that the properties of science are purely extrinsic with the metaphysical principle that substances must also have intrinsic properties, the arguments reach the conclusion that there are intrinsic properties of whose natures we cannot know. It is the goal of this paper to establish that such arguments are not just ironic but extremely problematic. The optimistic physicalist principles that help get the argument off the ground ultimately undermine any justification the premises give for acceptance of the conclusion. Though I do (...)
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  16. Alyssa Ney (2010). Are There Fundamental Intrinsic Properties? In Allan Hazlett (ed.), New Waves in Metaphysics. Palgrave-Macmillan 219--39.
  17. Alyssa Ney (2011). Tim Maudlin * The Metaphysics Within Physics. British Journal for the Philosophy of Science 62 (3):683-689.
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  18.  47
    Alyssa Ney (2014). John Heil the Universe as We Find It. British Journal for the Philosophy of Science 65 (4):881-886.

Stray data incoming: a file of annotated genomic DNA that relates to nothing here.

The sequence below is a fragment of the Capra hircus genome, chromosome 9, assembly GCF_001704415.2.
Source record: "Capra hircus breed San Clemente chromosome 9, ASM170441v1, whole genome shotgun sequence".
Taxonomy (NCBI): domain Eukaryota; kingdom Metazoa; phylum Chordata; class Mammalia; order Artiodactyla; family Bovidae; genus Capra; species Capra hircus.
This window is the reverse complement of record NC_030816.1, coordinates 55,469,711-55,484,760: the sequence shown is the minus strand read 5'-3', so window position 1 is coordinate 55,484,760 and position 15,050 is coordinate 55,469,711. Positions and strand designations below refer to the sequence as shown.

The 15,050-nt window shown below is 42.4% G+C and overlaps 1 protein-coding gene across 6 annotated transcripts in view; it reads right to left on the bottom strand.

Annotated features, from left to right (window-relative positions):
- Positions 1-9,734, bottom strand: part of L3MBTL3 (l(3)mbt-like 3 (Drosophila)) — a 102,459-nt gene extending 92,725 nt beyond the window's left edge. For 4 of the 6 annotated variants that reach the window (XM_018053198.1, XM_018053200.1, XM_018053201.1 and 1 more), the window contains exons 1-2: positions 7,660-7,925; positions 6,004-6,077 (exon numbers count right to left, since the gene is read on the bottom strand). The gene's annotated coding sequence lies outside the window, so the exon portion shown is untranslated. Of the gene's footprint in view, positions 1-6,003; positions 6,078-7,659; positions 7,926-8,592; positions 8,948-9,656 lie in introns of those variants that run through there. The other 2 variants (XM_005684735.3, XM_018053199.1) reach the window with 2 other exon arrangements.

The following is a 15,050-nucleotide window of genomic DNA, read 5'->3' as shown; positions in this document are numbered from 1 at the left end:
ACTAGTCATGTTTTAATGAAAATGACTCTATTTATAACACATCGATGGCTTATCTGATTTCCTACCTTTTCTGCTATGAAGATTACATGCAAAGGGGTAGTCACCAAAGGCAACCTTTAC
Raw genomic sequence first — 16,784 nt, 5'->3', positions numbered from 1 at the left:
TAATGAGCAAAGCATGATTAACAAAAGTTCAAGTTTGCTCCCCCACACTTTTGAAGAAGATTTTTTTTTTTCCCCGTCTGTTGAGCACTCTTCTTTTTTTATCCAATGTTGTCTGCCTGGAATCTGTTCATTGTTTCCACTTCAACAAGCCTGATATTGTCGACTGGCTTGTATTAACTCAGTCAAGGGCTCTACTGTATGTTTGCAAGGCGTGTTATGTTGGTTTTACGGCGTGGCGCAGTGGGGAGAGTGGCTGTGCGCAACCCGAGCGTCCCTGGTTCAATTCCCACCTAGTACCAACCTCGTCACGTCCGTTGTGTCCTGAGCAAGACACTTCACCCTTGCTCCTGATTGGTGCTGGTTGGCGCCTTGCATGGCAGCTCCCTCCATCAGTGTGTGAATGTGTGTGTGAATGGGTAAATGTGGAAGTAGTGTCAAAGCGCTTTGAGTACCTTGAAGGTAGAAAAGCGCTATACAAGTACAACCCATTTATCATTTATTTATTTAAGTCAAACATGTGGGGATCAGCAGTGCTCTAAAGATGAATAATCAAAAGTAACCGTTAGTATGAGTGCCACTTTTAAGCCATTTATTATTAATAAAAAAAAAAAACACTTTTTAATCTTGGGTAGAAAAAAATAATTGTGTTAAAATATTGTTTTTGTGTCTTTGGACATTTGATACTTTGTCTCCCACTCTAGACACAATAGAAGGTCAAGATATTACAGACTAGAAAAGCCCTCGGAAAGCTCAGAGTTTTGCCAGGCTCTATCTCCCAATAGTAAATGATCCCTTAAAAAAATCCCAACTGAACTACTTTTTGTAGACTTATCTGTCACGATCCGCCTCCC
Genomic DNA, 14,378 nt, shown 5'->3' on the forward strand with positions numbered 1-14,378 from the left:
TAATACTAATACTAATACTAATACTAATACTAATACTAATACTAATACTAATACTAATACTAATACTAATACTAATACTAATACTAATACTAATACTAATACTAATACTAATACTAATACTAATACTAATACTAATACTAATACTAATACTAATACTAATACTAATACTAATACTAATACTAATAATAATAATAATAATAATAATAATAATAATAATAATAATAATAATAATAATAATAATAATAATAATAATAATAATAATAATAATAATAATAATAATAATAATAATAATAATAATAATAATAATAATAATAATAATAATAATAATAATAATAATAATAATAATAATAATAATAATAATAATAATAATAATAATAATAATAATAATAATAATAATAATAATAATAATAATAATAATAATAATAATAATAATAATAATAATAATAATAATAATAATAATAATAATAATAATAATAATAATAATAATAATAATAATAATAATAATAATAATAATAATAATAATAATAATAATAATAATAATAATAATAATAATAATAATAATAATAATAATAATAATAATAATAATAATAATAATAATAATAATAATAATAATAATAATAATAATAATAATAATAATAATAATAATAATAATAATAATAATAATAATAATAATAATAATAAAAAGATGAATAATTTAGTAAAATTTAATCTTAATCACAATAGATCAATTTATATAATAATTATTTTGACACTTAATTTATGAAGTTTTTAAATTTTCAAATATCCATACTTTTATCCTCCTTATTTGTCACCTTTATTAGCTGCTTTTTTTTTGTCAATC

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  19. Alyssa Ney (2015). A Physicalist Critique of Russellian Monism. In Torin Alter Yujin Nagasawa (ed.), Consciousness in the Physical World. Oxford University Press 346-369.
     
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  20.  31
    Alyssa Ney (2012). The Causal Contribution of Mental Events. In Hill Christopher & Gozzano Simone (eds.), New Perspectives on Type Identity: The Mental and the Physical. Cambridge University Press 230.
  21.  9
    David Albert & Alyssa Ney (eds.) (2013). The Wave Function: Essays in the Metaphysics of Quantum Mechanics. Oxford University Press Usa.
    This is a volume of original essays on the metaphysics of quantum mechanics. The essays address questions such as: What fundamental metaphysics is best motivated by quantum mechanics? What is the ontological status of the wave function? Does quantum mechanics support the existence of any other fundamental entities, e.g. particles? What is the nature of the fundamental space (or space-time manifold) of quantum mechanics? What is the relationship between the fundamental ontology of quantum mechanics and ordinary, macroscopic objects like tables, (...)
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  22.  63
    Alyssa Ney (2010). Convergence on the Problem of Mental Causation: Shoemaker's Strategy for (Nonreductive?) Physicalists. Philosophical Issues 20 (1):438-445.